By Gary M. White, MD
Multiple pustules in the beard secondary to ingrowing hairs.
Pseudofolliculitis barbae (PFB) is an inflammatory, acneiform and scarring process common in the beard area of darker-skinned men. It seems to be caused by short and recently shaved whiskers that curve back into the skin, causing a foreign body response. An unusual single-nucleotide polymorphism, which gives rise to a disruptive Ala12Thr substitution in the 1A alpha-helical segment of the companion layer-specific keratin K6hf of the hair follicle, is partially responsible for the phenotypic expression and represents an additional genetic risk factor for PFB.
The classic patient is a young black man who gets papules and pustules in the beard area. Close inspection shows a curled whisker associated with each lesion. Over time, scarred tracks develop with each whisker, making shaving even more difficult. Acne keloidalis nuchae is often associated.
Growing a beard is curative. Even a short beard is excellent. If this is not possible, various tips may allow for a relatively close shave.
Hair releasing is critically important and must be done instead of plucking hairs. Hair releasing means removing the end of any whiskers buried in papules or pustules. It may be done with a toothpick by the patient or a needle by the physician. The patient may need to release hairs every two to three days.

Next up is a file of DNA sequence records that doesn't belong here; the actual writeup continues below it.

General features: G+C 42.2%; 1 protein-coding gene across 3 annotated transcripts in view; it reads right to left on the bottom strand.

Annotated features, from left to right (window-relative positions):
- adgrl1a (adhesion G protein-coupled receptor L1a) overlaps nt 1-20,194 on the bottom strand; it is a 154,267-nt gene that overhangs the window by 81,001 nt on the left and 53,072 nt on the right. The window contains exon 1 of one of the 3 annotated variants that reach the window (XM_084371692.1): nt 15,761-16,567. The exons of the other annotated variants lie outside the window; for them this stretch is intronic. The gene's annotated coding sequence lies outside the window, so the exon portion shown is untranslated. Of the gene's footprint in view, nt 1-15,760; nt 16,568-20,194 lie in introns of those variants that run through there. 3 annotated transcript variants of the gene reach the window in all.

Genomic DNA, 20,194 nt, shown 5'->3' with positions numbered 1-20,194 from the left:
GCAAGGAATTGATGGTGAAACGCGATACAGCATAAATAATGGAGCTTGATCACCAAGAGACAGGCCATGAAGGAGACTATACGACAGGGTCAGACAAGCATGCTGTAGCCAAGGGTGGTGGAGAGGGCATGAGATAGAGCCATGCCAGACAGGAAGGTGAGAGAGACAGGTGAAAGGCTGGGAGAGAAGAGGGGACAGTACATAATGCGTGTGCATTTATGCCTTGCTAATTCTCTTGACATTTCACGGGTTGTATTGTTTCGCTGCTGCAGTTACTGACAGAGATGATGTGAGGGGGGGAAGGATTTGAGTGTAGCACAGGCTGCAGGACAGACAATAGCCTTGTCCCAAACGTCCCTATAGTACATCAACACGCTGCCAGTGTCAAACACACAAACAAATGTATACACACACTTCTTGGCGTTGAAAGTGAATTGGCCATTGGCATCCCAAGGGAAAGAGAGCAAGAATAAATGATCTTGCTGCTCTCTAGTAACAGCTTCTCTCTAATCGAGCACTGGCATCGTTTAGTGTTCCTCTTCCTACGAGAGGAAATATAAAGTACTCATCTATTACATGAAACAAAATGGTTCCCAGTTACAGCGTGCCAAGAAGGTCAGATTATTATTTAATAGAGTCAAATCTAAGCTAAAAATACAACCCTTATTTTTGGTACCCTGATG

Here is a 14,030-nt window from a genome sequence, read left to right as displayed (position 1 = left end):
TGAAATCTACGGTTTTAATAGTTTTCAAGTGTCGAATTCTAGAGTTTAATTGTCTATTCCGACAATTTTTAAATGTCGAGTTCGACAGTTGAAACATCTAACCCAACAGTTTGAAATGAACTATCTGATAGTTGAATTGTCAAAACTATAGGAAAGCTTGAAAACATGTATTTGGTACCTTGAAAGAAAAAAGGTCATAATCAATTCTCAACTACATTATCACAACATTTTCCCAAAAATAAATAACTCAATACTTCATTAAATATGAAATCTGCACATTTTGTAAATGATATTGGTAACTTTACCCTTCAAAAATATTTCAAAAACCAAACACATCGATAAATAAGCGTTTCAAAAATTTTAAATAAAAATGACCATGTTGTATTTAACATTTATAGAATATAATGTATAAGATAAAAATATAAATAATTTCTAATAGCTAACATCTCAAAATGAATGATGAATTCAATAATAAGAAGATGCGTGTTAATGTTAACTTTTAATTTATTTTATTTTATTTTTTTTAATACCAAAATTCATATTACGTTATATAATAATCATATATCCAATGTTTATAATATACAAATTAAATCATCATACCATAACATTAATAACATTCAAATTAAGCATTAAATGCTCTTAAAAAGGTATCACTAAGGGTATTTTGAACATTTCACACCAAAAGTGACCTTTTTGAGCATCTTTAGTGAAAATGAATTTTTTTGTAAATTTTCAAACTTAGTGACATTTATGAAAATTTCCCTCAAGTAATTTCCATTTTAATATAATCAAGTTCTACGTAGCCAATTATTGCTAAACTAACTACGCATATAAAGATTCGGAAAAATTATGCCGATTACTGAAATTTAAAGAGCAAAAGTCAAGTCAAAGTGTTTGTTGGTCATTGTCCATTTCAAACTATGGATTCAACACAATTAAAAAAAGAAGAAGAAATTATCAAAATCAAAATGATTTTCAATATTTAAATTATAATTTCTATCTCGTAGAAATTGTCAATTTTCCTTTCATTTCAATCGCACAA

A depilatory may be used, but many find these too irritating.
Laser hair removal may be helpful. For darker-skinned patients, the longer pulsed lasers (e.g. 1064 nm or 810 nm) may be used.
If inflammatory pustules or papules are present, topical benzoyl peroxide or a combination BP/clindamycin product may be recommended. At topical retinoid QHS may be helpful, especially if there is post inflammatory hyperpigmentation.
Eflornithine 12% BID for 16 weeks was shown in one study to work synergistically with laser hair removal [JAAD 2012].
Hirsutism | Ingrown Hairs | PFB in a woman
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